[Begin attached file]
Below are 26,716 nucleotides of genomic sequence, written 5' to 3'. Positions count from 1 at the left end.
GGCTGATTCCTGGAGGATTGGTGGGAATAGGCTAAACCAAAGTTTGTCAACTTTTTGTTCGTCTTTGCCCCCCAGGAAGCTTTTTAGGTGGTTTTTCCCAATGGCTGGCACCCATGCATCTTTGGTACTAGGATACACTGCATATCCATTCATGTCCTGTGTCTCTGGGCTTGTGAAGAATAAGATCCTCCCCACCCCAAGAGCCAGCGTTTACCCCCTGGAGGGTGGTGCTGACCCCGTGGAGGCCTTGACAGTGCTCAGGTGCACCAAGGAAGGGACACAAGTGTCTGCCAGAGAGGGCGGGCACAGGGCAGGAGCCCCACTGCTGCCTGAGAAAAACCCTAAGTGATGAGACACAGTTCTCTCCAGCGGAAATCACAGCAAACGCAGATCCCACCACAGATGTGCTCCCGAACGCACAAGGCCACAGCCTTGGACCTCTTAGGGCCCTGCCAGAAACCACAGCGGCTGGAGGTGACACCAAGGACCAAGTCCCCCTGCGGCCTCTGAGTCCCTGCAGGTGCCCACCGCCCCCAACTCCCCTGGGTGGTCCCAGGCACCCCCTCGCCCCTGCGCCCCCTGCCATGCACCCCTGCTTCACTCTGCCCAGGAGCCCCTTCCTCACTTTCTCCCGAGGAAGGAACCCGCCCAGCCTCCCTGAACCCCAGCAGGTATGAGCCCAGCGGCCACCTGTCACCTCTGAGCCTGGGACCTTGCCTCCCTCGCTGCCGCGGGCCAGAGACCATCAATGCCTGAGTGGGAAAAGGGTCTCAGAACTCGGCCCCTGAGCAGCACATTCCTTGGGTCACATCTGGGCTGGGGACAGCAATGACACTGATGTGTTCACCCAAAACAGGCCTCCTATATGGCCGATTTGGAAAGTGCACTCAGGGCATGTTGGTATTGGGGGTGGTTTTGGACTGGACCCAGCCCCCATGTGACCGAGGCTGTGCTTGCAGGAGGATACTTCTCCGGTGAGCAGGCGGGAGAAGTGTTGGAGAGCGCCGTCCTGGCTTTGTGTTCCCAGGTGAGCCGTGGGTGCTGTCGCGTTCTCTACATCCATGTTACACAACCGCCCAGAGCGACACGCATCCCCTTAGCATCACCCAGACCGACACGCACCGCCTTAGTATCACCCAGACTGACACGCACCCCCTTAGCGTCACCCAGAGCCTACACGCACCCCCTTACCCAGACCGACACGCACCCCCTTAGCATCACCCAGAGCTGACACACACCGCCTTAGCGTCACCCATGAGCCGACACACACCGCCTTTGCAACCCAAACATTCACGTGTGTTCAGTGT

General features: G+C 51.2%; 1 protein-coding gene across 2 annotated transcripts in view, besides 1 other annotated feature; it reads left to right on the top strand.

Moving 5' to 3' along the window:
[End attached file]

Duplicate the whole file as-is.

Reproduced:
Below are 26,716 nucleotides of genomic sequence, written 5' to 3'. Positions count from 1 at the left end.
GGCTGATTCCTGGAGGATTGGTGGGAATAGGCTAAACCAAAGTTTGTCAACTTTTTGTTCGTCTTTGCCCCCCAGGAAGCTTTTTAGGTGGTTTTTCCCAATGGCTGGCACCCATGCATCTTTGGTACTAGGATACACTGCATATCCATTCATGTCCTGTGTCTCTGGGCTTGTGAAGAATAAGATCCTCCCCACCCCAAGAGCCAGCGTTTACCCCCTGGAGGGTGGTGCTGACCCCGTGGAGGCCTTGACAGTGCTCAGGTGCACCAAGGAAGGGACACAAGTGTCTGCCAGAGAGGGCGGGCACAGGGCAGGAGCCCCACTGCTGCCTGAGAAAAACCCTAAGTGATGAGACACAGTTCTCTCCAGCGGAAATCACAGCAAACGCAGATCCCACCACAGATGTGCTCCCGAACGCACAAGGCCACAGCCTTGGACCTCTTAGGGCCCTGCCAGAAACCACAGCGGCTGGAGGTGACACCAAGGACCAAGTCCCCCTGCGGCCTCTGAGTCCCTGCAGGTGCCCACCGCCCCCAACTCCCCTGGGTGGTCCCAGGCACCCCCTCGCCCCTGCGCCCCCTGCCATGCACCCCTGCTTCACTCTGCCCAGGAGCCCCTTCCTCACTTTCTCCCGAGGAAGGAACCCGCCCAGCCTCCCTGAACCCCAGCAGGTATGAGCCCAGCGGCCACCTGTCACCTCTGAGCCTGGGACCTTGCCTCCCTCGCTGCCGCGGGCCAGAGACCATCAATGCCTGAGTGGGAAAAGGGTCTCAGAACTCGGCCCCTGAGCAGCACATTCCTTGGGTCACATCTGGGCTGGGGACAGCAATGACACTGATGTGTTCACCCAAAACAGGCCTCCTATATGGCCGATTTGGAAAGTGCACTCAGGGCATGTTGGTATTGGGGGTGGTTTTGGACTGGACCCAGCCCCCATGTGACCGAGGCTGTGCTTGCAGGAGGATACTTCTCCGGTGAGCAGGCGGGAGAAGTGTTGGAGAGCGCCGTCCTGGCTTTGTGTTCCCAGGTGAGCCGTGGGTGCTGTCGCGTTCTCTACATCCATGTTACACAACCGCCCAGAGCGACACGCATCCCCTTAGCATCACCCAGACCGACACGCACCGCCTTAGTATCACCCAGACTGACACGCACCCCCTTAGCGTCACCCAGAGCCTACACGCACCCCCTTACCCAGACCGACACGCACCCCCTTAGCATCACCCAGAGCTGACACACACCGCCTTAGCGTCACCCATGAGCCGACACACACCGCCTTTGCAACCCAAACATTCACGTGTGTTCAGTGT

General features: G+C 51.2%; 1 protein-coding gene across 2 annotated transcripts in view, besides 1 other annotated feature; it reads left to right on the top strand.

Moving 5' to 3' along the window: